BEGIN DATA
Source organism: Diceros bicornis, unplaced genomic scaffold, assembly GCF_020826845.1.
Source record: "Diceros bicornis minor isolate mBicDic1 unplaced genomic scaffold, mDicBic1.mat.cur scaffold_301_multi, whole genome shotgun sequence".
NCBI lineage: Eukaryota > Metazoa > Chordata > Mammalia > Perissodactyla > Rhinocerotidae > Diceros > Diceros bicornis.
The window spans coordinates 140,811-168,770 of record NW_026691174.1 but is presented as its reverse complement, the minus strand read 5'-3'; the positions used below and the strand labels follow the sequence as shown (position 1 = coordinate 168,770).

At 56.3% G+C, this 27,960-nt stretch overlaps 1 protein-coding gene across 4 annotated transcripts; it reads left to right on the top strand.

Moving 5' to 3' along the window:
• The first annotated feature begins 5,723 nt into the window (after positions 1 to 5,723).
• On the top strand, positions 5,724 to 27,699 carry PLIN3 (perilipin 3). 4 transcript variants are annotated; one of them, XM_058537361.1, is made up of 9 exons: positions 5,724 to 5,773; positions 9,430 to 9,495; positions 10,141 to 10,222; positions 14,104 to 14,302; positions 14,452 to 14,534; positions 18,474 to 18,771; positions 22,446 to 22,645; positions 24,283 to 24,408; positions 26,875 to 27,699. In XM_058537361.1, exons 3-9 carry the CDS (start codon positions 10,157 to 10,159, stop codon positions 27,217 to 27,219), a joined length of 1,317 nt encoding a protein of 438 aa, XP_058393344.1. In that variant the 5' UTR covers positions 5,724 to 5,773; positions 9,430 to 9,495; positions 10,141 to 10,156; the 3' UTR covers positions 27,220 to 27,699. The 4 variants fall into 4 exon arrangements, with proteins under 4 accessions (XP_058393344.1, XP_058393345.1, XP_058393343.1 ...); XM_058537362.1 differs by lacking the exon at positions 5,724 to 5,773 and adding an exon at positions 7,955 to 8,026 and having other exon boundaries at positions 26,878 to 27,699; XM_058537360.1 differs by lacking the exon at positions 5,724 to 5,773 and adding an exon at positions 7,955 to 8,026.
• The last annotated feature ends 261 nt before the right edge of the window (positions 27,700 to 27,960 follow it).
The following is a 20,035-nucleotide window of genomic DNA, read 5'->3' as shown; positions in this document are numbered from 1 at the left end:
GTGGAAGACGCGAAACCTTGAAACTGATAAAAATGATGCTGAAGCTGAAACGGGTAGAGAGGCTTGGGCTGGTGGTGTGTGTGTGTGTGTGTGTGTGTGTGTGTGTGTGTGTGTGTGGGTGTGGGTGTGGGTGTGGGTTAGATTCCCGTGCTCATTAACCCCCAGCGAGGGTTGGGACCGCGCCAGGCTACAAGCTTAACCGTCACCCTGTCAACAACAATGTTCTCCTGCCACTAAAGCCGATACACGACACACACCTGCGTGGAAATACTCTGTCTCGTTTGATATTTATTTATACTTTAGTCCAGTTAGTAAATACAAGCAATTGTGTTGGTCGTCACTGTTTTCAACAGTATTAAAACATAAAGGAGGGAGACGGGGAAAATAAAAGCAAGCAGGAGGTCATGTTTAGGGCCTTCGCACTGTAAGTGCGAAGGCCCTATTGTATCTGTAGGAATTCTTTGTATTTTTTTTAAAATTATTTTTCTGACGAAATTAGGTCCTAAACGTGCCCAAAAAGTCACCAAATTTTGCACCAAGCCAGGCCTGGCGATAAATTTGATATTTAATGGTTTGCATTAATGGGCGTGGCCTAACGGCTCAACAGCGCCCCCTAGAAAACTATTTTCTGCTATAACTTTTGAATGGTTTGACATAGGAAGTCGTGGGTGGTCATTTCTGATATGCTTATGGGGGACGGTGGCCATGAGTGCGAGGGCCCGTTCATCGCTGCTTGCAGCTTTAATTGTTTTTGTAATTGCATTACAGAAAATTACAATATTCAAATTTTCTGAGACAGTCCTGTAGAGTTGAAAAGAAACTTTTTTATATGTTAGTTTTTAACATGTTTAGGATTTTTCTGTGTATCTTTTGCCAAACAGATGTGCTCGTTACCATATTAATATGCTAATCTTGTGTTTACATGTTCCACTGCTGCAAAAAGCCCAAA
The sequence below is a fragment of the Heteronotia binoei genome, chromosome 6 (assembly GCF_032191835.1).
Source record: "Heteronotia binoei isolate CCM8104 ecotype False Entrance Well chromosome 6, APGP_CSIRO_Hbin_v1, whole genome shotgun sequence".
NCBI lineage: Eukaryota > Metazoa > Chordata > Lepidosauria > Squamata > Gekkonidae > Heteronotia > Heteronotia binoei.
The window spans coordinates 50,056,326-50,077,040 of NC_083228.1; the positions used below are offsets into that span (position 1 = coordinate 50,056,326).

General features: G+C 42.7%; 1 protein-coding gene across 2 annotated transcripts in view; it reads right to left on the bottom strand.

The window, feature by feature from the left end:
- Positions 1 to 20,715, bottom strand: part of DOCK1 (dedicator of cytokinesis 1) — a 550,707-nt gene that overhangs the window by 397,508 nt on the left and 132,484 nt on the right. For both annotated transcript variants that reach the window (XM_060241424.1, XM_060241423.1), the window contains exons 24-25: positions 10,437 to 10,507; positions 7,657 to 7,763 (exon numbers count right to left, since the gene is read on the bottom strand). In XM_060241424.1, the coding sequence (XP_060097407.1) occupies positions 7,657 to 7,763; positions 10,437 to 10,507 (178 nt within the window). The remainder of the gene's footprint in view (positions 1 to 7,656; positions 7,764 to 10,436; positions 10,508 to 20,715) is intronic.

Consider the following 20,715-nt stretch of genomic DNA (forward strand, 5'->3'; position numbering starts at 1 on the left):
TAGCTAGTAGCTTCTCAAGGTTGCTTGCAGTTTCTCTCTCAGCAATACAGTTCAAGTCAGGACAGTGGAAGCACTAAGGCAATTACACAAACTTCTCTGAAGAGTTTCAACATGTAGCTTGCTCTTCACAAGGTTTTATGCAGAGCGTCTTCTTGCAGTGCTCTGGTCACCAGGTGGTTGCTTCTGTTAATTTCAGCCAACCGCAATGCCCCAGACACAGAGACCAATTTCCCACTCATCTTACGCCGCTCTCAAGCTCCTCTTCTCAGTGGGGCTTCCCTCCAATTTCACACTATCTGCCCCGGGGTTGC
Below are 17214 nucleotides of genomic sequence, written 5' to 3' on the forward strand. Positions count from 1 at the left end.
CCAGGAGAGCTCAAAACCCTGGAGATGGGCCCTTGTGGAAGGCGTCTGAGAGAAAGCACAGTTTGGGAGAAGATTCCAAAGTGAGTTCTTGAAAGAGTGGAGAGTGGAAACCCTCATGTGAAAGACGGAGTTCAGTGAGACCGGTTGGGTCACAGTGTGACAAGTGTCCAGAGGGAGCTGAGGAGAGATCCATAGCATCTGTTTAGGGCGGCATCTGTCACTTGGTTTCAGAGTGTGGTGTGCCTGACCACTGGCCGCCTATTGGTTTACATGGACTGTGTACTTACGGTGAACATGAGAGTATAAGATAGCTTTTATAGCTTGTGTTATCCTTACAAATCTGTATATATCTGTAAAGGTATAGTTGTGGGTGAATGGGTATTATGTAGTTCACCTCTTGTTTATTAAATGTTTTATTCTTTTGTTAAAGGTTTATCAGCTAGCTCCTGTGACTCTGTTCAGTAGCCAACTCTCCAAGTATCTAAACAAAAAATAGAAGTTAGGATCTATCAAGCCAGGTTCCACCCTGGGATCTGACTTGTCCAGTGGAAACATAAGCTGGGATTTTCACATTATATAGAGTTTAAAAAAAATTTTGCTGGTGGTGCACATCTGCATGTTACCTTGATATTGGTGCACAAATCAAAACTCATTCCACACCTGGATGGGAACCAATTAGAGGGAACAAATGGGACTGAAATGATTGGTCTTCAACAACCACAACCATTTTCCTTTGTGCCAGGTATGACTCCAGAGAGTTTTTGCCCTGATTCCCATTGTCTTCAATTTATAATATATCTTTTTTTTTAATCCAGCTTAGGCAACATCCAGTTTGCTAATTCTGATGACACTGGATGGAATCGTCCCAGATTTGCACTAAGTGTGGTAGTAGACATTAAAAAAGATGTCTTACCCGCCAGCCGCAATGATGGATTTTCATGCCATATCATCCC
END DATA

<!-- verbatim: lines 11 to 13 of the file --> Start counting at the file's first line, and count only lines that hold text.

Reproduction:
GTGGAAGACGCGAAACCTTGAAACTGATAAAAATGATGCTGAAGCTGAAACGGGTAGAGAGGCTTGGGCTGGTGGTGTGTGTGTGTGTGTGTGTGTGTGTGTGTGTGTGTGTGTGTGGGTGTGGGTGTGGGTGTGGGTTAGATTCCCGTGCTCATTAACCCCCAGCGAGGGTTGGGACCGCGCCAGGCTACAAGCTTAACCGTCACCCTGTCAACAACAATGTTCTCCTGCCACTAAAGCCGATACACGACACACACCTGCGTGGAAATACTCTGTCTCGTTTGATATTTATTTATACTTTAGTCCAGTTAGTAAATACAAGCAATTGTGTTGGTCGTCACTGTTTTCAACAGTATTAAAACATAAAGGAGGGAGACGGGGAAAATAAAAGCAAGCAGGAGGTCATGTTTAGGGCCTTCGCACTGTAAGTGCGAAGGCCCTATTGTATCTGTAGGAATTCTTTGTATTTTTTTTAAAATTATTTTTCTGACGAAATTAGGTCCTAAACGTGCCCAAAAAGTCACCAAATTTTGCACCAAGCCAGGCCTGGCGATAAATTTGATATTTAATGGTTTGCATTAATGGGCGTGGCCTAACGGCTCAACAGCGCCCCCTAGAAAACTATTTTCTGCTATAACTTTTGAATGGTTTGACATAGGAAGTCGTGGGTGGTCATTTCTGATATGCTTATGGGGGACGGTGGCCATGAGTGCGAGGGCCCGTTCATCGCTGCTTGCAGCTTTAATTGTTTTTGTAATTGCATTACAGAAAATTACAATATTCAAATTTTCTGAGACAGTCCTGTAGAGTTGAAAAGAAACTTTTTTATATGTTAGTTTTTAACATGTTTAGGATTTTTCTGTGTATCTTTTGCCAAACAGATGTGCTCGTTACCATATTAATATGCTAATCTTGTGTTTACATGTTCCACTGCTGCAAAAAGCCCAAA
The sequence below is a fragment of the Heteronotia binoei genome, chromosome 6 (assembly GCF_032191835.1).
Source record: "Heteronotia binoei isolate CCM8104 ecotype False Entrance Well chromosome 6, APGP_CSIRO_Hbin_v1, whole genome shotgun sequence".